--Adm. Nick
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  16. CT1138 Jedi Master

    Member Since:
    Sep 4, 2013
    star 4
    This. They're a military resistance fighting for democracy.
  17. DARTH_MU Jedi Master

    Member Since:
    Feb 9, 2005
    star 4
    unless there are soldier's soviets? Not that the rebels have soldier's soviets.
  18. LelalMekha Jedi Grand Master

    Member Since:
    Oct 29, 2012
    star 4
    The Alliance is not just a military. They have a civilian government, a cabinet made up of six ministers with specific portfolios (including finance, industry, and education).
  19. MercenaryAce Jedi Grand Master

    Member Since:
    Aug 10, 2005
    star 5
    Yeah - frankly, I liked it in Essential Warfare when it was said that Mothma deliberately avoided making a government in exile because she wanted to emphasize them as Republic loyalists, and because the CIS had set up a government and Mothma wanted to avoid comparisons to them.
  20. DARTH_MU Jedi Master

    Member Since:
    Feb 9, 2005
    star 4
    actually, the best thing for the rebels should have done to maintain legitimacy and declare the Empire illegitimate was to declare themselves government in exile.
    They could have allied with the CIS, but no. I have no idea why not. All they had to do was say the CIS was actually trying to separate because their leaders knew Palpatine was trying to declare an Empire. The CIS would have joined the rebellion, and war would have ended sooner or not at all started.
    Last edited by DARTH_MU, Jun 21, 2017
  21. Charlemagne19 Force Ghost

    Member Since:
    Jul 30, 2000
    star 8
    I think, at that point, the answer was, "They don't."

    Hence Scarif is needed to galvanize them to become a singular purpose in destroying the Empire as it's their Rubicon.

    The CIS had been completely destroyed by that point hadn't it? All of its military assets seized by the Empire, its leadership executed, and the worlds it possessed ruled by Moffs?
    Last edited by Charlemagne19, Jun 21, 2017
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  22. DARTH_MU Jedi Master

    Member Since:
    Feb 9, 2005
    star 4
    Yes the majority of CIS leaders were massacred at Mustafar.

    However, in the new canon, in Lost Stars, Jelucan was a part of CIS, and the rebellion must have already been formed by Mon Mothma and Bail Organa before the planet was annexed by the Empire, right?

    Furthermore, surely the CIS worlds' armies are not all battle droids right? there are surely CIS citizens who were willing to fight?

    But to grant the rebellion legitimacy, even if the real CIS were gone, they could have brought out an old Neimodian and say here's Nute Gunray. He survived. The CIS just joined the alliance to restore the republic. See Russian time of troubles with the fake Dimitris. And Pugachevs, it can be done.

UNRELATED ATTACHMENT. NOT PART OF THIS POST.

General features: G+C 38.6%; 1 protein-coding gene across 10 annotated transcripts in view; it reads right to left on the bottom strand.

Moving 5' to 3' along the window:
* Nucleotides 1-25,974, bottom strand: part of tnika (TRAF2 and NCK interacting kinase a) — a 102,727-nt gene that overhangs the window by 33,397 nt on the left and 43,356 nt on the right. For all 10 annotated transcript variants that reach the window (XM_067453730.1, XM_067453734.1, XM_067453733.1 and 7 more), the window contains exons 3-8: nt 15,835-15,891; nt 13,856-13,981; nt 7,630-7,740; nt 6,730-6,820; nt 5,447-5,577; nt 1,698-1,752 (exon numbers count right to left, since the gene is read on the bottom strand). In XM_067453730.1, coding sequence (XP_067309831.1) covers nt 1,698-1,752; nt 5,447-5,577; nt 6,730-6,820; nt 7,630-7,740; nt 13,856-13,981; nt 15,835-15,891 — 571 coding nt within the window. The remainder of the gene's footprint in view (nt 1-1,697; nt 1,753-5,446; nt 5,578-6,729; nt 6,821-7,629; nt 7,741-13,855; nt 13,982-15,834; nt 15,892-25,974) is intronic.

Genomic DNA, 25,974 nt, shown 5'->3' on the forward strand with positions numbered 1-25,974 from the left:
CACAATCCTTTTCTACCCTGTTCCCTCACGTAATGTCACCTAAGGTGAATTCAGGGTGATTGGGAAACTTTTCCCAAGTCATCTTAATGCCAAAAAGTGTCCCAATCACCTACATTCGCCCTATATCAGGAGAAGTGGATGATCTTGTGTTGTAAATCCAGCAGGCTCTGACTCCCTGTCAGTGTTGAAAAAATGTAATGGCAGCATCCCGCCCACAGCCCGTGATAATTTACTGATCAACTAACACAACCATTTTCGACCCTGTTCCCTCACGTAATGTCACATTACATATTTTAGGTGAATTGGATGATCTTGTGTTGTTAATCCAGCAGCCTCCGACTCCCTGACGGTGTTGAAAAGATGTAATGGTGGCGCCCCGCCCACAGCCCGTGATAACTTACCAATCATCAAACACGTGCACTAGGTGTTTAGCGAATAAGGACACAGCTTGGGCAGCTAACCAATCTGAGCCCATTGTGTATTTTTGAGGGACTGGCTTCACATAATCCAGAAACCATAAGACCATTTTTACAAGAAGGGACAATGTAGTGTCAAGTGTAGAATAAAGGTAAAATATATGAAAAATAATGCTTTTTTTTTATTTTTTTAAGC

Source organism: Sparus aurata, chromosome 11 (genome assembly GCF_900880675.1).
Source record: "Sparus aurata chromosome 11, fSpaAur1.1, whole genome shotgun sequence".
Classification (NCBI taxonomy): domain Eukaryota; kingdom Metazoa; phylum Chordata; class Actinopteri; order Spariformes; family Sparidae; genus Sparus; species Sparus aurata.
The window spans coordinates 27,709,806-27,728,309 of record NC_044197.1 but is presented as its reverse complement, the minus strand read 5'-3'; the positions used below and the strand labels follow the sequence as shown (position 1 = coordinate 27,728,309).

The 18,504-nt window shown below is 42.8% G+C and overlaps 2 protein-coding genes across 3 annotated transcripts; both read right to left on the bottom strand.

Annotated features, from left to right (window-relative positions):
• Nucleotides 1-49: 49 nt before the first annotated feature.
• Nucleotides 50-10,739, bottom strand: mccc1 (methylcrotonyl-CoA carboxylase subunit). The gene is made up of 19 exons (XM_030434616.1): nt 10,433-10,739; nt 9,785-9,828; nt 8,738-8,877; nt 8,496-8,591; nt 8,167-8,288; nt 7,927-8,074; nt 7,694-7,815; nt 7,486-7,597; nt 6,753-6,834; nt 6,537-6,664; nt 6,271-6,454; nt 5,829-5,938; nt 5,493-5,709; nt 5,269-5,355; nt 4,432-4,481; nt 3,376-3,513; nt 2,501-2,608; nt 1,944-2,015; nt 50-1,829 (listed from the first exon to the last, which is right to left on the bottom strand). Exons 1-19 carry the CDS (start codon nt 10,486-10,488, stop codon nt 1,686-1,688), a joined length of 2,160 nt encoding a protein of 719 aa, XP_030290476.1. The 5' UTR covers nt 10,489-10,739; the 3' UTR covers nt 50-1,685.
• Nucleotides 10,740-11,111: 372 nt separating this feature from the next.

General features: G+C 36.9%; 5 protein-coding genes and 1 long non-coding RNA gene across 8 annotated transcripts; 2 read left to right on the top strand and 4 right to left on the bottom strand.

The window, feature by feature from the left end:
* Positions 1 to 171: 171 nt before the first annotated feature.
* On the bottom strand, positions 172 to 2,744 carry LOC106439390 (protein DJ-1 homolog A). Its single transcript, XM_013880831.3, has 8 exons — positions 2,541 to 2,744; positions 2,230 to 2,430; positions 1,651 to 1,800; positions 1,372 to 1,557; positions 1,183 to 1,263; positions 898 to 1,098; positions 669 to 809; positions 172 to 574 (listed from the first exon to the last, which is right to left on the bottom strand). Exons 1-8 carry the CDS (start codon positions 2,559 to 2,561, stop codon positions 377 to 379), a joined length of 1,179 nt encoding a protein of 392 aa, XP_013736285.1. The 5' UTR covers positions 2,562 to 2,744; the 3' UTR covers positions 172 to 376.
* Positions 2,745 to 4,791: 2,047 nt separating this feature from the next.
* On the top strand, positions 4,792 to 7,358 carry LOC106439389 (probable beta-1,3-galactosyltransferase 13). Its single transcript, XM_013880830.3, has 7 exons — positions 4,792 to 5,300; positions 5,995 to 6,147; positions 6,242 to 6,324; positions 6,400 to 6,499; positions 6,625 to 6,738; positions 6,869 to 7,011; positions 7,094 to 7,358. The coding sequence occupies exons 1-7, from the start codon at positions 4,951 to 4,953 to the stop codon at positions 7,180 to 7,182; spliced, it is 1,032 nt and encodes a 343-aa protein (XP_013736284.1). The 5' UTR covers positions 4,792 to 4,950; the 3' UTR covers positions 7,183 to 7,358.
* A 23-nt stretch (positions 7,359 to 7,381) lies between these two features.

23. Charlemagne19 Force Ghost

    Member Since:
    Jul 30, 2000
    star 8
    Interestingly, Jelucan welcomed the Empire with open arms. But I do think the Moffs were created for the explicit purposes of ruling ex-Separatist worlds to weaken the Senate.

    Cassian Andor is so far, strangely, the only CIS soldier we've seen.

    I think in the galaxy, the majority of Rebels considered Nute Gunray less a worthy opponent and more a war criminal.
  24. DARTH_MU Jedi Master

    Member Since:
    Feb 9, 2005
    star 4
    Now that I think more, I realize the rebel alliance are just like the white army of the russian civil war. Except they won of course.
  25. GrandAdmiralJello Comms Admin + Moderator Communitatis Litterarumque

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    Initially, it seems as if Mothma was more or less first among equals. As chief of state, she had no more than nominal authority over everyone else, and the Rebellion seems to have been depended largely on the individual support of various senators and their resources. Mothma made a show of acting based on consensus, but had no trouble quietly encouraging others to go her way in an underhanded fashion.

    As the Rebellion went on and Mothma assumed the pretense of being chancellor, she aped the emergency powers that the legitimate chancellor once operated under and used those to justify her near-dictatorial control. She later made a great show of giving up these powers after the Battle of Endor, and then holding "elections" using her handpicked senators who happened to vote for her as they assembled on her homeworld, suddenly the capital of the New Republic.